Saturday, March 5, 2011

Little Sprouts: Vermicomposting

This is an awesome activity to try with your children during those cold winter months.  If you're successful at vermicomposting, then you'll have some wonderful compost for your garden or potted containers come springtime!

Notes: Uncle Jim's Worm Farm is the most affordable place I could find that carries red worms.  I've provided links with the books and Uncle Jim's Worm Farm.  Worms can be purchased via or directly at their site (see direct links below).  You will only need about 10-15 worms per bottle, so make sure you have a plan for the excess worms you're purchasing, since the smallest amount is 250 wrigglers!

Tuesday evening was brimming with squirmy fun and excitement!  Master Gardener Bonnie Rogers showed each Little Sprout how to make their own tabletop vermicomposter (fancy word for worm composter) to take home.  Compost is wonderful for the garden and it is basically plant matter that has been decomposed and recycled as a fertilizer and soil amendment.  We read some fun books, one called Wiggly Worm by Betty Ann Schwartz and illustrated by Brenda Sexton and Compost Stew by Mary McKenna Siddals and illustrated by Ashley Wolff (I erroneously reported to you for the last note that we read this last meeting).  Our evening snack was dirt cups with chocolate pudding, crushed Oreo cookies and gummy worms and slugs!  Master Gardener Bonnie explained what worms do to enrich and aerate the soil and how they help our plants grow healthy and strong roots.  We also learned the do's and don'ts for composting kitchen scraps.  Each Little Sprout was given a pre-assembled compost container, which were made out of two, two-liter soda pop bottles. 

Each Little Sprout went through seven stations to complete their vermicomposter.  The first station they were given sheets of paper and ripped them into small pieces.  Next, they soaked their torn paper into a bucket of water and squeezed out the excess water and placed it into their composter.  Then, they added top soil (important to note that you cannot use potting soil for this step for the livelihood of the worms!).  We had a large bin with worms inside and one of our Girl Scout helpers from Wellsboro Cadette Troop 755 grabbed handfuls of worms and gave everyone the opportunity to pick out the worms for their composters.  It was exciting to watch the kids pick out their worms.  Little Sprout Emma's mom told me after the evening's events she shared with her mom during the car ride home, "First I didn't like worms. Then I learned about them. Now I like worms!"  Now the Little Sprouts can watch the worms break down kitchen scraps.  Each Little Sprout was charged with the duty of adding their leftover kitchen scraps and keeping their plants watered.  There are plants in the top of the composter and when watered, this trickles down to decompose the scraps and keep the worms happy.  The last stage of the composter collects the "compost tea" at the bottom which they can re-use to water their plants, since it's rich in nutrients that plants love!  So many wonderful lessons are encapsulated in this one little activity!  I already see the enthusiasm and success of the vermicomposters at home.  Our Little Sprout, Ara, wanted to save some of her dinner salad for the worms last evening.  This project is a brilliant way to teach children about composting with worms and is an excellent technique for recycling food waste!  Did you know that worm castings in the home garden often contain 5 to 11 times more nitrogen, phosphorous, and potassium as the surrounding soil?  The Little Sprouts learned that worms really do a lot to help our gardens grow well.  I'll be posting a worksheet on the Little Sprouts Facebook page that shows how to make one on your own. We also have pictures and videos posted as well:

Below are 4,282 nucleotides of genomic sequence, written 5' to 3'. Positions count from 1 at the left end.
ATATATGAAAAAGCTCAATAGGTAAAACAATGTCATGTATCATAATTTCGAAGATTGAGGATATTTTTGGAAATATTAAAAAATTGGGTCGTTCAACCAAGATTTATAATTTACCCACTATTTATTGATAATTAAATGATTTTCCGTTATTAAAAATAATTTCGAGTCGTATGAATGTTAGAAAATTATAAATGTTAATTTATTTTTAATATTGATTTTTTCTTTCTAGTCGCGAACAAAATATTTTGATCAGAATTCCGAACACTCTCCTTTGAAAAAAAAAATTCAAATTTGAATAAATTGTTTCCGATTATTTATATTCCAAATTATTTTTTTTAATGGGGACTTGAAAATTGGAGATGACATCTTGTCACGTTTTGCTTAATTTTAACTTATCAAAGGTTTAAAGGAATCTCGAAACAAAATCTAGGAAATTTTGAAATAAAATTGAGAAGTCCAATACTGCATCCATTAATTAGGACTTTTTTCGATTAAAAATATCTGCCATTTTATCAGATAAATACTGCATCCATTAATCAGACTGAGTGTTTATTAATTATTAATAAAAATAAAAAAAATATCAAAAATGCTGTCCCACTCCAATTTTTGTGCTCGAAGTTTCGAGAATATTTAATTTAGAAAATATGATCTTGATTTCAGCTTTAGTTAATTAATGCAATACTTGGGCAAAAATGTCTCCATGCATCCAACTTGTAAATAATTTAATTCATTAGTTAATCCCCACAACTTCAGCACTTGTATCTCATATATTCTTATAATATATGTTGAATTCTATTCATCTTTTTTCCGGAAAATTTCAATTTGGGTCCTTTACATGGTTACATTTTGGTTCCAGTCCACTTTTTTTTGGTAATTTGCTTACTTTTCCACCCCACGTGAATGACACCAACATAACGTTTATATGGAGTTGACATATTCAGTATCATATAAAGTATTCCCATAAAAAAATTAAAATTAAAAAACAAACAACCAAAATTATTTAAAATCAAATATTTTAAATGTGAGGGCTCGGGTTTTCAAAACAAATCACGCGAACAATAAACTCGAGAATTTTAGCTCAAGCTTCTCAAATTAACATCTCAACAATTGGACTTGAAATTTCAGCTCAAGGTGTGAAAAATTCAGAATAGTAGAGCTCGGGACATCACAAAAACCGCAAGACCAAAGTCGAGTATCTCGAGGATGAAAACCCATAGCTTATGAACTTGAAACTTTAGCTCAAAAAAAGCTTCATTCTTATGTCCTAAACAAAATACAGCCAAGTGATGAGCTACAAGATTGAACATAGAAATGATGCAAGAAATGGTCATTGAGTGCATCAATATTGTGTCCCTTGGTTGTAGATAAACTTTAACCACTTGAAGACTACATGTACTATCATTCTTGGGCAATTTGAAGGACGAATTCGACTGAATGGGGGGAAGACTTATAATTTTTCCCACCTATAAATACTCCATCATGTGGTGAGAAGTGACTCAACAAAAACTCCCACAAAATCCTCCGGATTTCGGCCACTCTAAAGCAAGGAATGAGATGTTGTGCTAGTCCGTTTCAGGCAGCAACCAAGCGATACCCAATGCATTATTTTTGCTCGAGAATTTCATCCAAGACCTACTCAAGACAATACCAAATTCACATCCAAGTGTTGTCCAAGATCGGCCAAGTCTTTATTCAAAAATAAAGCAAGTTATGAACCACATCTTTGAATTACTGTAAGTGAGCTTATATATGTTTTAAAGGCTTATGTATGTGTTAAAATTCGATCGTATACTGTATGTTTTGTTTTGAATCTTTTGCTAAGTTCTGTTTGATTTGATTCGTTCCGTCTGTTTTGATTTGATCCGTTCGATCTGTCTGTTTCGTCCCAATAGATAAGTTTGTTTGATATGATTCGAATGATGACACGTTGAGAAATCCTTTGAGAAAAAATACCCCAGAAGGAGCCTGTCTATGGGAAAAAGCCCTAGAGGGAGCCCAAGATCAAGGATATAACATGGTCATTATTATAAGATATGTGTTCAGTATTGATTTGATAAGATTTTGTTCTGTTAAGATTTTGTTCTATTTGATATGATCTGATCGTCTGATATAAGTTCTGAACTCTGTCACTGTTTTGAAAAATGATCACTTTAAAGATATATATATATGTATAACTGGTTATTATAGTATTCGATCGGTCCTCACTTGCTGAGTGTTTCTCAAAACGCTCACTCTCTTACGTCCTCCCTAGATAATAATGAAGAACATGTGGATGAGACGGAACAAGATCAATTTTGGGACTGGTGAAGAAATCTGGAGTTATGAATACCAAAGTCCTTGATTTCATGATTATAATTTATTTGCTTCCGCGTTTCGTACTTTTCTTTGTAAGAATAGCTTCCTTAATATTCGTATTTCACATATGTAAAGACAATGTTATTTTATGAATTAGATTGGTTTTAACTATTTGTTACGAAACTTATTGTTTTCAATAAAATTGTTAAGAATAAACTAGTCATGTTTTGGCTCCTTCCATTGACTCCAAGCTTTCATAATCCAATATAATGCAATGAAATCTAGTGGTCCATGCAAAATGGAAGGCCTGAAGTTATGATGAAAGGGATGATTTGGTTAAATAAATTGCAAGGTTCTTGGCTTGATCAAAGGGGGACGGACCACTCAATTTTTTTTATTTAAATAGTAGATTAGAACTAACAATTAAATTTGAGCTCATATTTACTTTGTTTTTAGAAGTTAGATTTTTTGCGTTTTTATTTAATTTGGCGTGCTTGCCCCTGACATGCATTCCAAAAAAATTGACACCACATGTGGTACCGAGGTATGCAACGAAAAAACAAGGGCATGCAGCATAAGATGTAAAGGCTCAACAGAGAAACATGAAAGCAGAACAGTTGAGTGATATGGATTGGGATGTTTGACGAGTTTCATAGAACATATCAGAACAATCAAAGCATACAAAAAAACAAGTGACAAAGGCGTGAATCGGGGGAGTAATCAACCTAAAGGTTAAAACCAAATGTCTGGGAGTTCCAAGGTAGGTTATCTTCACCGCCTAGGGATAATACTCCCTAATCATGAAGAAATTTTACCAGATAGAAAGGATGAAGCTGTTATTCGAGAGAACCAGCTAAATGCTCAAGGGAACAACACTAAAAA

Special thanks to Master Gardeners Kathy Odenweller, Lori Redell, and Ann Vayansky for assisting.  Thanks to the Wellsboro Cadette Troop 755 Girl Scouts Ashleigh Abplanalp, Shyann Foreman, and Katie Pacific and co-leader Renee Rogers for their assistance at the evening's program.  Thank you as well to Master Gardener Bonnie Rogers for leading the evening's class and donating the red worms, top soil and all the rest of the supplies for making the vermicomposters.  As always a debt of gratitude must be paid to the Friends of the Library, whose monetary support makes these classes possible and FREE for every Little Sprout!

On the 8th of March, Little Sprouts will learn about bulbs and how to plant them! We'll have tulip bulbs for everyone to plant into peat pot containers donated by the Tioga County Penn State Master Gardeners. Each Little Sprout can take their pot home and watch their bulbs grow and bloom. We'll munch on delicious granola cookies while we listen to some really great books all about bulbs and how they grow. We have three new books that the library has purchased for the evening and hope we'll have time to read them all:  Tulips by Melanie Mitchell, How Tulips Grow by Joanne Mattern and From Bulb to Daffodil by Ellen Weiss. By the end of the evening, all the Little Sprouts will have a basic understanding of the life cycle of a bulb.  Following the class, the books will be available for check out.
Click here to download the instructions for the vermicomposter:

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